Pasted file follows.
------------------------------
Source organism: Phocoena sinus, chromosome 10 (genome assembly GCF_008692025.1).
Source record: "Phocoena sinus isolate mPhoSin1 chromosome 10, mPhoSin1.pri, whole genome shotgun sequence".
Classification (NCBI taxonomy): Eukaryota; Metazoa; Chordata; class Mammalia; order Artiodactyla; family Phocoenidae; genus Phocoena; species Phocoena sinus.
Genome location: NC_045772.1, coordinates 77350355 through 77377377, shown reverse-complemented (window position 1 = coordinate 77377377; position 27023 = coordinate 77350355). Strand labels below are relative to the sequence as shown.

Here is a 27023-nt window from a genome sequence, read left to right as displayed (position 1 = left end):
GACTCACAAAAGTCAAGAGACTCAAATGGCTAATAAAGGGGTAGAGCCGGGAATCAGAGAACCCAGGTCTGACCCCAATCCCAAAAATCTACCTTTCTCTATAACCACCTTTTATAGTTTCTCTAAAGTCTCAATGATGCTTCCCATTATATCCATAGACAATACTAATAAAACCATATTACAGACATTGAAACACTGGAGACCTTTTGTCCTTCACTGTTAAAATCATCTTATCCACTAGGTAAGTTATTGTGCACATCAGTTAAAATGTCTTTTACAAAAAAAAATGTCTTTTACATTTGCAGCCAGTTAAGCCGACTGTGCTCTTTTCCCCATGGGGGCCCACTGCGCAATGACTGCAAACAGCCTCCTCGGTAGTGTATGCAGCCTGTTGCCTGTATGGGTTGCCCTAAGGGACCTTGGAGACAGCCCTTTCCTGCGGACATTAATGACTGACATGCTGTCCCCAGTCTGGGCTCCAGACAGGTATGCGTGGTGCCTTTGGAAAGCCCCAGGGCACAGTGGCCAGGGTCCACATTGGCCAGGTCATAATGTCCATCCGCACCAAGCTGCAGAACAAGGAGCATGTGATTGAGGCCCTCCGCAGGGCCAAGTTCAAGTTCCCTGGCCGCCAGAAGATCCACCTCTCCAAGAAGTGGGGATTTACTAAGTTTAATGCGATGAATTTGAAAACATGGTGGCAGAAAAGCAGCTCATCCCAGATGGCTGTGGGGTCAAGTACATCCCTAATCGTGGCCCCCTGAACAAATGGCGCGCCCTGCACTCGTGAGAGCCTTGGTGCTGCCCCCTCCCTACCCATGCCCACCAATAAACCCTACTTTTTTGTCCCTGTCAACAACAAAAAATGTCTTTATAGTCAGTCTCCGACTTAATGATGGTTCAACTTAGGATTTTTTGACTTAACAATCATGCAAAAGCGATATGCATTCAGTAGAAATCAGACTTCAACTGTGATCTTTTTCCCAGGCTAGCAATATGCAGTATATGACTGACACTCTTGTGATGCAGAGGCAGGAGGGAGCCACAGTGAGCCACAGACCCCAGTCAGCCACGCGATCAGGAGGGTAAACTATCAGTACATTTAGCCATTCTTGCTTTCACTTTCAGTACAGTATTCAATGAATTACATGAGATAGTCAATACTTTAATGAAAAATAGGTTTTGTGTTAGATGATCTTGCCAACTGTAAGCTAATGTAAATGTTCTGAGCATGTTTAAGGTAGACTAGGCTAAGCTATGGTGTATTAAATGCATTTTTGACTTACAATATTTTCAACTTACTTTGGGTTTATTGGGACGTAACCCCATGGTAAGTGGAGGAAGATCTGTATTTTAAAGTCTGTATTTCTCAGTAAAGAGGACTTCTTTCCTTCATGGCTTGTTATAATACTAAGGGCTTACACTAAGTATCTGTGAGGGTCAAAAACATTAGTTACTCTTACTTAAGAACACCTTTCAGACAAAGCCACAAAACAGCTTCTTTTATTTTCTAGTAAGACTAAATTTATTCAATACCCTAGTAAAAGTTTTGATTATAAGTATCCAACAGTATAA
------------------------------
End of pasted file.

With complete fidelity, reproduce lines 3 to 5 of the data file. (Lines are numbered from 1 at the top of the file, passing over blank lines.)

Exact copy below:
Classification (NCBI taxonomy): Eukaryota; Metazoa; Chordata; class Mammalia; order Artiodactyla; family Phocoenidae; genus Phocoena; species Phocoena sinus.
Genome location: NC_045772.1, coordinates 77350355 through 77377377, shown reverse-complemented (window position 1 = coordinate 77377377; position 27023 = coordinate 77350355). Strand labels below are relative to the sequence as shown.

Here is a 27023-nt window from a genome sequence, read left to right as displayed (position 1 = left end):